Startup Weekend Iowa City 2015 is in the books!
We had 65 attendees, 6 half-baked ideas, 7 tasty local meals, 1 team fall apart and then fall back together, and 8 solid final pitches.
There were moments – like seeing a 12-year-old mock up an app or hearing the winning team share what Startup Weekend meant to them – that reminded us why we do this crazy event in the first place.
Plus, we were one of four Startup Weekends happening across Iowa in one weekend – with almost 300 people involved (including mentors, organizers and judges), 213 of those fully engaged in a hands-on learning experience, and 26 new business prototypes pitched on Sunday night. (Stats here)
Startup Weekend isn’t new in Iowa – it’s been in the Iowa City/Cedar Rapids Corridor since 2011, and in Des Moines before that – but connecting the state in this way, through a somewhat-separate but also shared experience, feels like it might be a game changer. (Having all of Startup Iowa on slack, so we can all chat in one place, helps too). Major shoutout to our fellow organizers in Ames, Cedar Valley and Sioux City.
We were especially glad to have participants, organizers and mentors from the Quad Cities join us in Downtown Iowa City. We now have stronger ties to one of our closest neighbor communities and a bunch of new friends. It was interesting to compare where our two startup communities are in their lifecycles, and to see how we could both learn from each other.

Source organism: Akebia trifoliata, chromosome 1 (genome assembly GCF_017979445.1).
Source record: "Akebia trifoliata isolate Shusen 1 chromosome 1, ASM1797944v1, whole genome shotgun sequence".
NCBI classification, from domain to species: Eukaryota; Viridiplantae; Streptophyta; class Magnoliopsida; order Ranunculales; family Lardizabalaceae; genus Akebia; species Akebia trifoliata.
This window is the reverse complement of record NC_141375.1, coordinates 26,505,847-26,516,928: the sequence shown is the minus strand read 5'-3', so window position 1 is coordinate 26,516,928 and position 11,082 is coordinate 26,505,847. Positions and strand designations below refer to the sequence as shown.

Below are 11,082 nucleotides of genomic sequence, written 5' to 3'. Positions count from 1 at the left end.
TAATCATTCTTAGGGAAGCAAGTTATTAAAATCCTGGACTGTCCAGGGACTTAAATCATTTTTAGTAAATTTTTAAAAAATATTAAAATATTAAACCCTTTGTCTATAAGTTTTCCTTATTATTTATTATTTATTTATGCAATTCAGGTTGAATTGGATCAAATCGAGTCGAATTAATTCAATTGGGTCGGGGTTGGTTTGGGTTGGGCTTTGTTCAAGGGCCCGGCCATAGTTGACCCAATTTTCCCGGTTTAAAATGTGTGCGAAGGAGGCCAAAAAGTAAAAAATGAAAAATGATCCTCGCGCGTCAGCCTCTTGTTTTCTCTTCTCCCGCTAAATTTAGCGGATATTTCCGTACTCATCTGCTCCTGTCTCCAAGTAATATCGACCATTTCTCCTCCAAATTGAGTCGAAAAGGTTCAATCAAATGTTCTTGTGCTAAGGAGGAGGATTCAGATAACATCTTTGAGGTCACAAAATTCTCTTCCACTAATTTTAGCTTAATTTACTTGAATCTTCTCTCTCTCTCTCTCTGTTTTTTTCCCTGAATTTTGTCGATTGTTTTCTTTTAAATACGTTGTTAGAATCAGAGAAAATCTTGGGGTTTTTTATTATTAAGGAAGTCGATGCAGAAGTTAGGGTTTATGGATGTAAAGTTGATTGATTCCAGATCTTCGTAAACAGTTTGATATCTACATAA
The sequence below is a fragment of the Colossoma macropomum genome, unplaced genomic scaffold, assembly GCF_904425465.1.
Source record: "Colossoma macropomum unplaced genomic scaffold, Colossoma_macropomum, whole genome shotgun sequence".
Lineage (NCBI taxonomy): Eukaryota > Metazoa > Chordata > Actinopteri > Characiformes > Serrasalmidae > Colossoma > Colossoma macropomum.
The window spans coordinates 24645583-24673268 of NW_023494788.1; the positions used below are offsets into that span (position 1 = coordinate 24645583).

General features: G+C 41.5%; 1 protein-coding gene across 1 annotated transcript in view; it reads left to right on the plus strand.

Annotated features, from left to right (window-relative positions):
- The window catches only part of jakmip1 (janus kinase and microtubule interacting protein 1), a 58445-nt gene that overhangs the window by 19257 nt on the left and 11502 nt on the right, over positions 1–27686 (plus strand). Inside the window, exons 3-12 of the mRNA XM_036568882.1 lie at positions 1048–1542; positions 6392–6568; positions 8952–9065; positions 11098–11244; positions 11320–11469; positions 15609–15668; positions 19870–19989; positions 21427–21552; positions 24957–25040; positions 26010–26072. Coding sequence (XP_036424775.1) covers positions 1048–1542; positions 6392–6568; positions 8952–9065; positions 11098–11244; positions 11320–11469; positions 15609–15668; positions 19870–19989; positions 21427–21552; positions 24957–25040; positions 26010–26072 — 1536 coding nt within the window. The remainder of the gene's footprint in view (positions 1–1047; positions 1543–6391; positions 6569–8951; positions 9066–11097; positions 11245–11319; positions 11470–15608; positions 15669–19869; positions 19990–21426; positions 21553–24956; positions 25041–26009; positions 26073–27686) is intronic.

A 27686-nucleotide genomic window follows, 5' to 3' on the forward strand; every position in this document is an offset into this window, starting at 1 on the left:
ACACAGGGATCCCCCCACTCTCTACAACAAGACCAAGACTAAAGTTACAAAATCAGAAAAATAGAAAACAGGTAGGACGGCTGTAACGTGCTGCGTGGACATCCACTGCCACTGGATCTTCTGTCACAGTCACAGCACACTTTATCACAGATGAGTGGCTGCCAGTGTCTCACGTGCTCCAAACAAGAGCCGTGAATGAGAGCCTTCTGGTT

So what did we learn?
Getting comfortable being uncomfortable
Our friend and mentor Andy Stoll told us, this is a central part of the experience of being an entrepreneur. Uncertainty is guaranteed, change is a constant, and you have to be ready to deal with it all – fast.
Our 8 teams definitely learned that this weekend. Almost everyone pivoted, like the team that went from a satirical think tank seeking “general smart asses” to a children’s book, or the one that went from a “mom app” for college kids to a CRM for your personal life.
And there were plenty of interpersonal struggles along the way. Working on a team of strangers is hard enough, but then Startup Weekend also layers on long days and intense deadline pressure. We also had some unexpected challenges, like the first snow of the season turning into a severe winter storm.
Several people bounced around between teams on Saturday, looking for the right fit. A few left in the middle of the day (note: not recommended).